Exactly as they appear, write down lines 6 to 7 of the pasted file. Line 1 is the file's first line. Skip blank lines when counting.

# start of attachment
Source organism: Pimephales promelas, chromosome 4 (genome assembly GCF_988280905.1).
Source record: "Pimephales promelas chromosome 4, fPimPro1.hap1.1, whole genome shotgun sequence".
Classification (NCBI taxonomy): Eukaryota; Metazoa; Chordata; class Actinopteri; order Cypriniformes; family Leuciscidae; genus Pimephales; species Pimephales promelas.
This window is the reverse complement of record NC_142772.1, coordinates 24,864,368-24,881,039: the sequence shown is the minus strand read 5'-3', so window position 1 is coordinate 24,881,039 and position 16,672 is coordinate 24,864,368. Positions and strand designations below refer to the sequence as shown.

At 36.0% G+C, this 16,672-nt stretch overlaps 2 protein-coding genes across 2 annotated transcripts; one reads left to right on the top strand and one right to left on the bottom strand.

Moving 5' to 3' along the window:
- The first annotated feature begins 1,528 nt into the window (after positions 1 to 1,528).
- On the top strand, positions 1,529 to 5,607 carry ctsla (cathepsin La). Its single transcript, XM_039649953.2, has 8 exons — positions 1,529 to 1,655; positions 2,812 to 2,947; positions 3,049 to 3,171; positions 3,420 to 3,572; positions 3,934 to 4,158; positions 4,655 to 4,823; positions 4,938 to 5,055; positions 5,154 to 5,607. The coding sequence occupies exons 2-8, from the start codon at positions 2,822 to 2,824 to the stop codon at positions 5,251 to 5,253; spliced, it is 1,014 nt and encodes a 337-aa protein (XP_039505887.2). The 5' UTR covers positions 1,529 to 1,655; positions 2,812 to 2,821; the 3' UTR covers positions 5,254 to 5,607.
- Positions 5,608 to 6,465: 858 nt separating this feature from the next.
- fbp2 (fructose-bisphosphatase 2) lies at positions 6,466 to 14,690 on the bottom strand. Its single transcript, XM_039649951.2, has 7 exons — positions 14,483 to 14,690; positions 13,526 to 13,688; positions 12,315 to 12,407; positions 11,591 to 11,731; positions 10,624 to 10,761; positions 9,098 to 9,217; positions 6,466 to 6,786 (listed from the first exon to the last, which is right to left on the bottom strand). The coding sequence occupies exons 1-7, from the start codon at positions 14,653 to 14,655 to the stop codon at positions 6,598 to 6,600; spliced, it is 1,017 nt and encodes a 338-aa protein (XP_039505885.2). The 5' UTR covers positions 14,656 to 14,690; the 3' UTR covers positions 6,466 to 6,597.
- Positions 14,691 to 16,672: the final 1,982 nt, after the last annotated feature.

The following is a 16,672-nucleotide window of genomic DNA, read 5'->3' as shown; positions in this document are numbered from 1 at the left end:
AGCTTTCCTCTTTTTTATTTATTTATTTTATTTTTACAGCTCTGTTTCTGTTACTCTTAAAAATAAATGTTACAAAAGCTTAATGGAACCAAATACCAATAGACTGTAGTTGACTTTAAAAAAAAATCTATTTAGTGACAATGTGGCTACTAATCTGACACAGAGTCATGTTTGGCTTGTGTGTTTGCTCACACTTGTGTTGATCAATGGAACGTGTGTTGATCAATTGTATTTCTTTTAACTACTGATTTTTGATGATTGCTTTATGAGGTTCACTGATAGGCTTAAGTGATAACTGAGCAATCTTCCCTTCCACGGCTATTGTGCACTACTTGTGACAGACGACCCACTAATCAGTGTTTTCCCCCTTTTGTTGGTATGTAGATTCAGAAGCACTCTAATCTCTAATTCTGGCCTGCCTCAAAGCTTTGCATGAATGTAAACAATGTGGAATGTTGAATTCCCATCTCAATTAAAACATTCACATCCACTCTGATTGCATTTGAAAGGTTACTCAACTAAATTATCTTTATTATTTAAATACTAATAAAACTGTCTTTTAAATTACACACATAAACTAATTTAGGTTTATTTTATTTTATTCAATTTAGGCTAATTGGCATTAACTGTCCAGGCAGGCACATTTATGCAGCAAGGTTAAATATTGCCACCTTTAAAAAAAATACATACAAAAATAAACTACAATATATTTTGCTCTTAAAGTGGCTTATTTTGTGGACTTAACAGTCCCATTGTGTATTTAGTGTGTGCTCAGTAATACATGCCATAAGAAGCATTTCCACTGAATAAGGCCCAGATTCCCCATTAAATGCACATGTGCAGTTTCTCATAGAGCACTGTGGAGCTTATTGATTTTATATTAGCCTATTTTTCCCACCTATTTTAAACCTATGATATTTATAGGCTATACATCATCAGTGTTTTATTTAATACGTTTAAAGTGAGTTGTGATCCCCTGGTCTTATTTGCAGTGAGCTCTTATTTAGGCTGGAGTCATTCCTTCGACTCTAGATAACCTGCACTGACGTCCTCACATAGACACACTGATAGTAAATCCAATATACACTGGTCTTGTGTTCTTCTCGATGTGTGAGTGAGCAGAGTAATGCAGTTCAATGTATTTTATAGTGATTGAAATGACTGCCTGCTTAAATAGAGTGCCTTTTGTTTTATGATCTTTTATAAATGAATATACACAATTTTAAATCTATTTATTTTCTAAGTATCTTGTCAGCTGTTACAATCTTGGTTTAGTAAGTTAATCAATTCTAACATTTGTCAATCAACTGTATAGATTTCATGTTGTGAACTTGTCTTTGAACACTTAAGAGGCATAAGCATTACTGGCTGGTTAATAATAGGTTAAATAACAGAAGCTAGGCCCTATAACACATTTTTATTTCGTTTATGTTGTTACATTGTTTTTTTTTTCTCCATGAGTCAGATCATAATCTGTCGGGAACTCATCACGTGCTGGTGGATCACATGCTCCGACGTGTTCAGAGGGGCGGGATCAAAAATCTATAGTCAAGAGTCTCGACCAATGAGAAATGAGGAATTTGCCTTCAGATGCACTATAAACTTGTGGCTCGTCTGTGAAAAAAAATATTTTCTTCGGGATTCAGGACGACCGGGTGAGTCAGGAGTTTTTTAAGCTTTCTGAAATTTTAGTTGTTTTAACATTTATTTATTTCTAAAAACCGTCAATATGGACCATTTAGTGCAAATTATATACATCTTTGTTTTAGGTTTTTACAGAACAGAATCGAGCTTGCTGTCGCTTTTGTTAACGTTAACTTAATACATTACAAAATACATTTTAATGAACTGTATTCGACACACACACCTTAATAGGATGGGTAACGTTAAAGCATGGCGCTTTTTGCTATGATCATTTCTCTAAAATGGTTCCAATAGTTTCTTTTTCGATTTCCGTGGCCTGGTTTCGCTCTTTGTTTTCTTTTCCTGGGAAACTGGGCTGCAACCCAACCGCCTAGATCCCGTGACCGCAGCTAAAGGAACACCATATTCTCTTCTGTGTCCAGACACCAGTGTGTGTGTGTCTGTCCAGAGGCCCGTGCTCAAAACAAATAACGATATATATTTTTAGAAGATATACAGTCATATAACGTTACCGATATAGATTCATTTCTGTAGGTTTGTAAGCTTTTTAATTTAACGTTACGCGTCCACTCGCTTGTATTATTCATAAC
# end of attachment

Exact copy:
Moving 5' to 3' along the window:
- The first annotated feature begins 1,528 nt into the window (after positions 1 to 1,528).